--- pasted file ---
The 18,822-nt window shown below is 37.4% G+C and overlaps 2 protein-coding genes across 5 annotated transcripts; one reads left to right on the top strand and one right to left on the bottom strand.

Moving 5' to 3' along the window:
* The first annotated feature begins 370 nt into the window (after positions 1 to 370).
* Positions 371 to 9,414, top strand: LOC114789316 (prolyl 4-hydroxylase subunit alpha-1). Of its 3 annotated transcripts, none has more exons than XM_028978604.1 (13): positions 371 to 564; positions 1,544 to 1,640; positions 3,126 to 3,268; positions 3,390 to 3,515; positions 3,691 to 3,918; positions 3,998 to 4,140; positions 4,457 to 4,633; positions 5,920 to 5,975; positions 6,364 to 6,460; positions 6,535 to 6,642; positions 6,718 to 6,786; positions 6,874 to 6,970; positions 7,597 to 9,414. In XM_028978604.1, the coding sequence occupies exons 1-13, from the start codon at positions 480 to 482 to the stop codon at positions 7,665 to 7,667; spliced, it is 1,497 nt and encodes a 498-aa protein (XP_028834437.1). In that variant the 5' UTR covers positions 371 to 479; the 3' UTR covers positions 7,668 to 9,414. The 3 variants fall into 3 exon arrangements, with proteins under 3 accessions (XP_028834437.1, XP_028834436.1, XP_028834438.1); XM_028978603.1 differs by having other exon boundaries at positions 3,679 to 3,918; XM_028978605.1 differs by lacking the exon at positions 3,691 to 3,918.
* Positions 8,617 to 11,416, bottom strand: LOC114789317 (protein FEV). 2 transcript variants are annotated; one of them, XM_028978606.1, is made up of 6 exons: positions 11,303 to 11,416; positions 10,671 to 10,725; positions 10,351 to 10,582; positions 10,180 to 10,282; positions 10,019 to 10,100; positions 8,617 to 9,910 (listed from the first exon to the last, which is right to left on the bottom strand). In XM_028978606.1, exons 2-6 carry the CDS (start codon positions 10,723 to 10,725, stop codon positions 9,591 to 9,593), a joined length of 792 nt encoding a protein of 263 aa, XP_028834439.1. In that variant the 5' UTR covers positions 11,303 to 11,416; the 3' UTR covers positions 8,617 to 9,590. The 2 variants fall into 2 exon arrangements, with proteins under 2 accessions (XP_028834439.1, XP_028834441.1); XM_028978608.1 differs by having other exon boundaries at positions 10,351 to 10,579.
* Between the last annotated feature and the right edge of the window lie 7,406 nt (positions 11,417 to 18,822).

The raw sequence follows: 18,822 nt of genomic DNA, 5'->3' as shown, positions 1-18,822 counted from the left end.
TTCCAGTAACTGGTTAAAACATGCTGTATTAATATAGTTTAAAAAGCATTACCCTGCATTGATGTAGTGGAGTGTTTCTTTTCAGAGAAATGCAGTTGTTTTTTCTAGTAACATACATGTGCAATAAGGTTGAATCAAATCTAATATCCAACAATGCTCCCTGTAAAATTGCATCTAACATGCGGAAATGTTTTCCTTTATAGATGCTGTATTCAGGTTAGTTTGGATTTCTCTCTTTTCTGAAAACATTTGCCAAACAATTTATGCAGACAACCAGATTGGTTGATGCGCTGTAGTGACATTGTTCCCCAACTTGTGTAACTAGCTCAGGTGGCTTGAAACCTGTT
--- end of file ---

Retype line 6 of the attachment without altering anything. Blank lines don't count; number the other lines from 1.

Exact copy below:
* Between the last annotated feature and the right edge of the window lie 7,406 nt (positions 11,417 to 18,822).